Wax Idols are very old-school gothy (or post-punky, if you prefer).  Siouxsie's influence is in there with Robert Smith's guitar, as well as P.i.L. and Joy Division's rhythm section. For a more recent comparison, I sensed a bit of The Organ in there and even the Pixies.  According to Pitchfork's review, the band's front woman Heather Fortune, who once played with Hunx and His Punx, is a dominatrix during the day, which explains the album's title.  Hailing from California, there's a yearning for the type of darkness only the Brits know. I don't agree though with Pitchfork's conclusion that all songs keep the listener at bay.  It's the opposite for me; their 80s style alternative pop is nostalgic and embracing, with some songs like "Dethrone" staying with you after a few listens. It's a dramatic and catchy album, which is - really - my bread and butter. (It also helps that they are an all-female band!)

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Harsh beat, stress down my spine and fingers.

Sitting in the spare room, early Thursday morning in London, about to slip on some socks and head to work.

Bjork so hard, drilling a hole in my head.
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Vocals and chords from a tiny device I touch, a roar outside.

In my writing room, 9.13 Tuesday morning, before heading to work.

See myself walking all the way to the station while listening to the Jesus and Mary Chain.
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Lovebox Festival by J_Ymmit
Lovebox Festival, a photo by J_Ymmit on Flickr.
Went running around Victoria Park this morning with my boyfriend and heard Goldfrapp doing the soundcheck for her gig tonight at Lovebox.

Ran past a gentleman who wished me a good morning. Ran past other gentlemen who ran their eyes between us with a certain curiosity.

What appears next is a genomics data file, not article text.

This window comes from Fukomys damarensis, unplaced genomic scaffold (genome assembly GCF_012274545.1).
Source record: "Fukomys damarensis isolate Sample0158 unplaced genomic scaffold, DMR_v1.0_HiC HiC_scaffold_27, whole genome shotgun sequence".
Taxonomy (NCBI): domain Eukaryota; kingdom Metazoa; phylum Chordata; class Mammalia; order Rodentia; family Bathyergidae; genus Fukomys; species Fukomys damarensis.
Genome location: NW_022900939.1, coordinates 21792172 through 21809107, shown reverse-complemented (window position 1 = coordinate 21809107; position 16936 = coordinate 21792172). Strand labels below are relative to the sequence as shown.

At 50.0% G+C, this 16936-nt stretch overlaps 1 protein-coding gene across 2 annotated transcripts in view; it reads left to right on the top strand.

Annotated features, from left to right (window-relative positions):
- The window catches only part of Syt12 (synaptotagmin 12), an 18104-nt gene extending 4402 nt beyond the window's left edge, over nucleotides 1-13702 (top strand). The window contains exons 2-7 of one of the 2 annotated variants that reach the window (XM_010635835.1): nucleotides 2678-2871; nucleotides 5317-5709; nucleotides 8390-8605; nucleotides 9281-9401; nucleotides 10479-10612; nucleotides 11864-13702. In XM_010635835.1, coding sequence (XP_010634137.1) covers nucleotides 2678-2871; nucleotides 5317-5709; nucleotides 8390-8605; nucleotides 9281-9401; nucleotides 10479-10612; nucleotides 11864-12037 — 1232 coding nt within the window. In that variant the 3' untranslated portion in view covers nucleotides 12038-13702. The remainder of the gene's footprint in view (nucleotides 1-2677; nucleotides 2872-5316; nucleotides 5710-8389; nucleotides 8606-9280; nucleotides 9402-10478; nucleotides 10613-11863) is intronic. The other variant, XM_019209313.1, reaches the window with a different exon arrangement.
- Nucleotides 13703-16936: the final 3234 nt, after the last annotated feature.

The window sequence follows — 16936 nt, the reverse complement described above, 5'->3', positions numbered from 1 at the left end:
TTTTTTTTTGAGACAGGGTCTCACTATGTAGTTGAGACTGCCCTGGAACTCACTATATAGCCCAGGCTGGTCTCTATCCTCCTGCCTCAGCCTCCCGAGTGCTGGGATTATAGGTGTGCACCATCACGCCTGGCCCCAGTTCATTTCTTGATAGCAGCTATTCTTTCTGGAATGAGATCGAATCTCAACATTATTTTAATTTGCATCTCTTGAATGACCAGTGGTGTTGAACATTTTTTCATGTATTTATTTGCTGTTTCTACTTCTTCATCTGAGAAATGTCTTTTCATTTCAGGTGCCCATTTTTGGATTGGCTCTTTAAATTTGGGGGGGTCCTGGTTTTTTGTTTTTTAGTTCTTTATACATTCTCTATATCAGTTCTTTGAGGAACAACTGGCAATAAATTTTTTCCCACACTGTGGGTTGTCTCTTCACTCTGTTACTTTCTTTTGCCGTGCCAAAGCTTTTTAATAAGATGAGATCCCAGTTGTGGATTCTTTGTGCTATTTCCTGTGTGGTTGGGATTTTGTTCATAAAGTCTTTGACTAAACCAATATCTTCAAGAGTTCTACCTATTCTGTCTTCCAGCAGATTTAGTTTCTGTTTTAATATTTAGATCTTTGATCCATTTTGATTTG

Read on Twitter that Lil Kim was late for her performance so Lovebox decided not to let her on stage (fair enough.)

Almost regretted not having a ticket this year but the memories of being arrested and strip searched last year are still very much fresh in my memory.

Didn't win the lottery last night.  Didn't even get a single number right.
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Do any of you know if there's an easy way of searching for info in your old LJ posts?  I want to find the posts where I wrote about "The History Game" - the game where I move chronologically through history books, trying to get to modern times.

I have a new bad idea game: I'm purchasing one album per week and listening to it non-stop, with the idea of then writing a little review for them.  I suppose I want to get into the habit of reviewing music, thinking of albums as novels, feeling a little more what's been put into them.  Mostly new albums such as: the latest from Camera Obscura, Noblesse Oblige, Future Bible Heroes, Jon Hopkins and, this week, Austra.  Looking forward to checking out the new ones from Editors and White Lies.

I tried listening to Taylor Swift's "Red" the other day in the bathtub, in [ profile] naturalbornkaos' homage, but the water went cold halfway through the album (It's got 22 songs or something - a proper double-LP).